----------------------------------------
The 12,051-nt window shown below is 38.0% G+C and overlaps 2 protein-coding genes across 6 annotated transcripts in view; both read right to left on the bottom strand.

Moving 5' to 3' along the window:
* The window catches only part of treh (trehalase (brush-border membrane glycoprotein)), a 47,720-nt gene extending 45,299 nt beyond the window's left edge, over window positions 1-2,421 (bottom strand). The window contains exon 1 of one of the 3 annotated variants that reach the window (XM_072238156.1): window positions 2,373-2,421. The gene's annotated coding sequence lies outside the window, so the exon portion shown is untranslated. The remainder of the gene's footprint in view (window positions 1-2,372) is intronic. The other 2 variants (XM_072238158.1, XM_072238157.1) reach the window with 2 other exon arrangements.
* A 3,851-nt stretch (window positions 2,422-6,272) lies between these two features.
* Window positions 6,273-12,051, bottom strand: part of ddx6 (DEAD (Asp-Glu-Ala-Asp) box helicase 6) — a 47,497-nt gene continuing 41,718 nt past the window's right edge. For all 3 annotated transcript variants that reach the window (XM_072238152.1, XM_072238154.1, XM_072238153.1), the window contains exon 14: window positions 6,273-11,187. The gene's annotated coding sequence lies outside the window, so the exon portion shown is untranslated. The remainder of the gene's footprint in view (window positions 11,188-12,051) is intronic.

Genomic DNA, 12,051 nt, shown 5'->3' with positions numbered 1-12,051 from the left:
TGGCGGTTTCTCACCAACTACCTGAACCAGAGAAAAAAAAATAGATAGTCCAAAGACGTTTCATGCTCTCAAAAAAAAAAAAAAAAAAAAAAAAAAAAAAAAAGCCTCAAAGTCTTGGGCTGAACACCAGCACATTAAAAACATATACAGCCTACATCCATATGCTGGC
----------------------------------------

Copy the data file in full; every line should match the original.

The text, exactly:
The 12,051-nt window shown below is 38.0% G+C and overlaps 2 protein-coding genes across 6 annotated transcripts in view; both read right to left on the bottom strand.

Moving 5' to 3' along the window:
* The window catches only part of treh (trehalase (brush-border membrane glycoprotein)), a 47,720-nt gene extending 45,299 nt beyond the window's left edge, over window positions 1-2,421 (bottom strand). The window contains exon 1 of one of the 3 annotated variants that reach the window (XM_072238156.1): window positions 2,373-2,421. The gene's annotated coding sequence lies outside the window, so the exon portion shown is untranslated. The remainder of the gene's footprint in view (window positions 1-2,372) is intronic. The other 2 variants (XM_072238158.1, XM_072238157.1) reach the window with 2 other exon arrangements.
* A 3,851-nt stretch (window positions 2,422-6,272) lies between these two features.
* Window positions 6,273-12,051, bottom strand: part of ddx6 (DEAD (Asp-Glu-Ala-Asp) box helicase 6) — a 47,497-nt gene continuing 41,718 nt past the window's right edge. For all 3 annotated transcript variants that reach the window (XM_072238152.1, XM_072238154.1, XM_072238153.1), the window contains exon 14: window positions 6,273-11,187. The gene's annotated coding sequence lies outside the window, so the exon portion shown is untranslated. The remainder of the gene's footprint in view (window positions 11,188-12,051) is intronic.

Genomic DNA, 12,051 nt, shown 5'->3' with positions numbered 1-12,051 from the left:
TGGCGGTTTCTCACCAACTACCTGAACCAGAGAAAAAAAAATAGATAGTCCAAAGACGTTTCATGCTCTCAAAAAAAAAAAAAAAAAAAAAAAAAAAAAAAAAGCCTCAAAGTCTTGGGCTGAACACCAGCACATTAAAAACATATACAGCCTACATCCATATGCTGGC